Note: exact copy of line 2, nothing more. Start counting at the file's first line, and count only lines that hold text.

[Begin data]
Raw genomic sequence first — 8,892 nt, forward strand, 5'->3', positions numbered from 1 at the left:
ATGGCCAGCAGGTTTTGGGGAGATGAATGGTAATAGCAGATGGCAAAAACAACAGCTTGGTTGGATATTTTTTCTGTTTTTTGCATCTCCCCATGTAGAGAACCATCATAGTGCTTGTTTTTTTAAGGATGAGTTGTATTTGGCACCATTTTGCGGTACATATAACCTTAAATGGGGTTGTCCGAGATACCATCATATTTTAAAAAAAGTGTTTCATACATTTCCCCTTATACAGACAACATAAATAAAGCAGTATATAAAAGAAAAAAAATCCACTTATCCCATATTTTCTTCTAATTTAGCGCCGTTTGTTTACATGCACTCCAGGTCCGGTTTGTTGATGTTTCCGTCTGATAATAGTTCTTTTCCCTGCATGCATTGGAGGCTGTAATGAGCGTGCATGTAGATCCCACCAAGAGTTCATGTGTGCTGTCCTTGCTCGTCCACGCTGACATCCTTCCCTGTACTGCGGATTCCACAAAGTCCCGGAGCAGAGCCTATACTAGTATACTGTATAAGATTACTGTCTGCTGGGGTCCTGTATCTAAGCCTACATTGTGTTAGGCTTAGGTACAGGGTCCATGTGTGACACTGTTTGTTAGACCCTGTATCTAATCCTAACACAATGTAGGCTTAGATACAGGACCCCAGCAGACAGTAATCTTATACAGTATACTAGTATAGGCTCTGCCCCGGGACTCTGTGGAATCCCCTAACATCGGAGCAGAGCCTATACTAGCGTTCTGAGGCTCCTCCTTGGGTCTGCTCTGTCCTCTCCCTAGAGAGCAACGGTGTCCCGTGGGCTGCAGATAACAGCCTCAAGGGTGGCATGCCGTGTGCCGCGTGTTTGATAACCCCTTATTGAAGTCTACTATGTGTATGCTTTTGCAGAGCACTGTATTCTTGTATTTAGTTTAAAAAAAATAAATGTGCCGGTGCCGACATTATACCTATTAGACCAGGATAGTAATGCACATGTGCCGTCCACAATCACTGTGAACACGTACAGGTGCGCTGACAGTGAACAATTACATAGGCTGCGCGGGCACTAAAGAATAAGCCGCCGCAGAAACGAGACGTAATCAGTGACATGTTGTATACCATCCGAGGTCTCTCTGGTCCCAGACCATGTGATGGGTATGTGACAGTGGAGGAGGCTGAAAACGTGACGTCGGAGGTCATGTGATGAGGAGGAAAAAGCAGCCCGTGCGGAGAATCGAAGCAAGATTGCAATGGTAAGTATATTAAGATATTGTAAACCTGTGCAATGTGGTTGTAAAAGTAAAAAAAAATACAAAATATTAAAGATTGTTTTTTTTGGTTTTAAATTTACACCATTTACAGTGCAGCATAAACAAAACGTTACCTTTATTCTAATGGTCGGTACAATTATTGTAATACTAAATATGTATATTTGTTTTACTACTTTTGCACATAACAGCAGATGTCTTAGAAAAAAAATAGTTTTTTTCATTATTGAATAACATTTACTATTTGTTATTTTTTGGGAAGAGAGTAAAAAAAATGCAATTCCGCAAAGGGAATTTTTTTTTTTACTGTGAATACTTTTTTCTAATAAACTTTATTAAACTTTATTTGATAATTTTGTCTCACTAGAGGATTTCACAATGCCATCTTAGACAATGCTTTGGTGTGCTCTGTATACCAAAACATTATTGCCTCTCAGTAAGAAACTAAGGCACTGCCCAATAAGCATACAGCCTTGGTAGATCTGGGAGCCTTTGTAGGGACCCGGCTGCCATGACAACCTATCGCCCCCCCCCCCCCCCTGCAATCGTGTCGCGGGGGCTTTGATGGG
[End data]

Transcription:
ATGGCCAGCAGGTTTTGGGGAGATGAATGGTAATAGCAGATGGCAAAAACAACAGCTTGGTTGGATATTTTTTCTGTTTTTTGCATCTCCCCATGTAGAGAACCATCATAGTGCTTGTTTTTTTAAGGATGAGTTGTATTTGGCACCATTTTGCGGTACATATAACCTTAAATGGGGTTGTCCGAGATACCATCATATTTTAAAAAAAGTGTTTCATACATTTCCCCTTATACAGACAACATAAATAAAGCAGTATATAAAAGAAAAAAAATCCACTTATCCCATATTTTCTTCTAATTTAGCGCCGTTTGTTTACATGCACTCCAGGTCCGGTTTGTTGATGTTTCCGTCTGATAATAGTTCTTTTCCCTGCATGCATTGGAGGCTGTAATGAGCGTGCATGTAGATCCCACCAAGAGTTCATGTGTGCTGTCCTTGCTCGTCCACGCTGACATCCTTCCCTGTACTGCGGATTCCACAAAGTCCCGGAGCAGAGCCTATACTAGTATACTGTATAAGATTACTGTCTGCTGGGGTCCTGTATCTAAGCCTACATTGTGTTAGGCTTAGGTACAGGGTCCATGTGTGACACTGTTTGTTAGACCCTGTATCTAATCCTAACACAATGTAGGCTTAGATACAGGACCCCAGCAGACAGTAATCTTATACAGTATACTAGTATAGGCTCTGCCCCGGGACTCTGTGGAATCCCCTAACATCGGAGCAGAGCCTATACTAGCGTTCTGAGGCTCCTCCTTGGGTCTGCTCTGTCCTCTCCCTAGAGAGCAACGGTGTCCCGTGGGCTGCAGATAACAGCCTCAAGGGTGGCATGCCGTGTGCCGCGTGTTTGATAACCCCTTATTGAAGTCTACTATGTGTATGCTTTTGCAGAGCACTGTATTCTTGTATTTAGTTTAAAAAAAATAAATGTGCCGGTGCCGACATTATACCTATTAGACCAGGATAGTAATGCACATGTGCCGTCCACAATCACTGTGAACACGTACAGGTGCGCTGACAGTGAACAATTACATAGGCTGCGCGGGCACTAAAGAATAAGCCGCCGCAGAAACGAGACGTAATCAGTGACATGTTGTATACCATCCGAGGTCTCTCTGGTCCCAGACCATGTGATGGGTATGTGACAGTGGAGGAGGCTGAAAACGTGACGTCGGAGGTCATGTGATGAGGAGGAAAAAGCAGCCCGTGCGGAGAATCGAAGCAAGATTGCAATGGTAAGTATATTAAGATATTGTAAACCTGTGCAATGTGGTTGTAAAAGTAAAAAAAAATACAAAATATTAAAGATTGTTTTTTTTGGTTTTAAATTTACACCATTTACAGTGCAGCATAAACAAAACGTTACCTTTATTCTAATGGTCGGTACAATTATTGTAATACTAAATATGTATATTTGTTTTACTACTTTTGCACATAACAGCAGATGTCTTAGAAAAAAAATAGTTTTTTTCATTATTGAATAACATTTACTATTTGTTATTTTTTGGGAAGAGAGTAAAAAAAATGCAATTCCGCAAAGGGAATTTTTTTTTTTACTGTGAATACTTTTTTCTAATAAACTTTATTAAACTTTATTTGATAATTTTGTCTCACTAGAGGATTTCACAATGCCATCTTAGACAATGCTTTGGTGTGCTCTGTATACCAAAACATTATTGCCTCTCAGTAAGAAACTAAGGCACTGCCCAATAAGCATACAGCCTTGGTAGATCTGGGAGCCTTTGTAGGGACCCGGCTGCCATGACAACCTATCGCCCCCCCCCCCCCCCTGCAATCGTGTCGCGGGGGCTTTGATGGG